Largemouth and smallmouth bass can be readily caught through the ice. They are tremendous sport fish that are ridiculously strong under the ice. Your favorite ponds and lakes that produce bluegill and crappie will also give up largemouth in the same general areas. Smallmouth bass should be targeted in gravel and rock areas of lakes that are known smallmouth producers in the open water season.
If you want to ice more bass this winter, then you need my three-step plan — 3 Holes + 3 Poles + 3 Different Jigs = Bass
Shallow weedy bays are prime areas that hold largemouth bass. Bass will roam the weed edges in search of an easy meal, so you need to drill your three holes in and around the weed edges.
The easiest way to find weed edges is with and underwater camera. Marcum makes probably the best camera in the VS560 because the camera lens itself will rotate underwater. You can use the handheld remote to rotate the lens as many degrees as you see fit. Once on the spot, you can set the camera to automatically rotate or zero in on your jig.
A long time ago my good friend Chuck Thompson showed me the three-rod technique. It's basically the same as in open water fishing where you use several rods rigged with different style lures until you find the hot one. When ice fishing, the bass will either be aggressive, interested or neutral. So I like to have three ice rods rigged with three different jigs to reflect that.
To make fishing easier, I like Frabill Prowler GT dark flip-over tents to shield from the wind and detect bites easier. Frabill also makes some quality bass and walleye ice rod/reel combos. Their 30-inch medium-action Fin-S rods are stiff enough to give your jigs a lot of action and still have enough backbone to land a three- to five-pound fish.
Aggressive fish want a big aggressive spoon. Vertiglow Tackle’s 1/8-ounce Lightnin' Spoons work great when aggressively jigged. You need to jig your rod violently and then pause for several seconds. The jigging motion will call the bass in and they usually strike on the pause.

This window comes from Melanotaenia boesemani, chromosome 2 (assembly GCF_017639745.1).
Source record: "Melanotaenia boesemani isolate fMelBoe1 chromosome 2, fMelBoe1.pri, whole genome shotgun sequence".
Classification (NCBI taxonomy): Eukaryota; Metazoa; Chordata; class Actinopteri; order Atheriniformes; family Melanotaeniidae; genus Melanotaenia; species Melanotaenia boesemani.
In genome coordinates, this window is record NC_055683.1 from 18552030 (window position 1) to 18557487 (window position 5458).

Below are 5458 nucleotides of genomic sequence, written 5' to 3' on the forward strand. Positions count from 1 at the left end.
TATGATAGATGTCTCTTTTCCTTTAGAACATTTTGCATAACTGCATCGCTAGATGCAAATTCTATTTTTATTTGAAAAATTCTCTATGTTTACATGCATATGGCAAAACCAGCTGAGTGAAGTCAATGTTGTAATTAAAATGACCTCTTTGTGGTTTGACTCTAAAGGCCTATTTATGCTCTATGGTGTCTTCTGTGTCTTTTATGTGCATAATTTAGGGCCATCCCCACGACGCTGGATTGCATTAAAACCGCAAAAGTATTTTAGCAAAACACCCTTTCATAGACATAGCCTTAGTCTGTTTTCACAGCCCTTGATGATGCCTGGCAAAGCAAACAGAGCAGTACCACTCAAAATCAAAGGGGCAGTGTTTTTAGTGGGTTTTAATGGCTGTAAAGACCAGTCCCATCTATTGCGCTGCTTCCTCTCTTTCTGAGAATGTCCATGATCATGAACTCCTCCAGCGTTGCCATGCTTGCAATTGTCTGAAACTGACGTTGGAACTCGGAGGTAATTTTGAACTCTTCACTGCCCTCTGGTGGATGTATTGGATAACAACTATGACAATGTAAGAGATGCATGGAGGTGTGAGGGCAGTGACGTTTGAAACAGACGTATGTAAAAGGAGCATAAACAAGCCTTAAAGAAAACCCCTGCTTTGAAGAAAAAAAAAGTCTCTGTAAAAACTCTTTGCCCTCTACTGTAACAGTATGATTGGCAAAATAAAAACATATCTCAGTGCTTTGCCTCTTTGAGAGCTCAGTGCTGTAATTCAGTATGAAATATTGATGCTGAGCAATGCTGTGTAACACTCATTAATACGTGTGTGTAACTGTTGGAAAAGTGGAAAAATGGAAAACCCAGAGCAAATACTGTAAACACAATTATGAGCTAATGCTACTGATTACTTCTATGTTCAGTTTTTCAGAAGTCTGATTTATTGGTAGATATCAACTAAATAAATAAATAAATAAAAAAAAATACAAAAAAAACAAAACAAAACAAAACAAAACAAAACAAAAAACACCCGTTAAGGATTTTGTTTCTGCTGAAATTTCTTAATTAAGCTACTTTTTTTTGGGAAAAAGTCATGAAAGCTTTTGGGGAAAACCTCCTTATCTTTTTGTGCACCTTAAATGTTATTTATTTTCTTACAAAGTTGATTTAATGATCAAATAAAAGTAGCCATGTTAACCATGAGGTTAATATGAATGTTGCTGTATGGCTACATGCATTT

Interested fish will come up and take a peek at the spoon, but then shy away. If you are using a camera you will see this time and again, but if you have a second rod rigged, now is the time to pull the first rod out of the hole and drop down the next jig. For this technique I prefer a Custom Jigs & Spins Demon size 4. You can jiggle the Demon a little less violently than the Lightnin’ Spoon while raising and lowering you rod in six-inch increments.
For completely non-aggressive bass, it's time to pull out a size 6 Shrimpo. The Shrimpo has a Finesse Plastic tail and is loaded with action. Just holding the rod in your hand will cause the Shrimpo to quiver and a bass to strike!
Adding bait to these jigs is sometimes necessary. I'’ll use minnow heads, wax worms or butter worms. I'll break the minnow a little longer past the head and kind of "smoosh" it for added attraction. Minnow heads work nicely when added to the Lightnin' Spoon and the big Demon. I’ll use three or four wax worms or butter worms sometimes also. One trick is to shred them with another hook so that little pieces of tail quiver as you jig.
Smallmouth bass will hold in completely different areas than largemouth. I like to fish lakes like Lake Geneva in southern Wisconsin for smallmouth. On Geneva, the smallmouth will hold off the many points that jut out into the lake. These are rock/gravel/boulder points. I've caught smallmouth as shallow as four feet and as deep as 30 feet... off the same point, on the same day!
Early and late in the day, the bass will move shallow and they will stay shallow as long as the day remains cloudy. I use the same three-rod/three-jig combos as for largemouth bass. If you lower the camera down the hole it is pretty easy to spot these smallmouth in Geneva’s ultra-clear water and you can focus right in on the fish depth zone.
If you want to try something different this winter give bass fishing a try. You'll be rewarded with incredible action, but please practice catch and release. For more information on ice fishing log on to customjigs.com or call 1-800-831-5535 for a free Tips and Tricks catalog.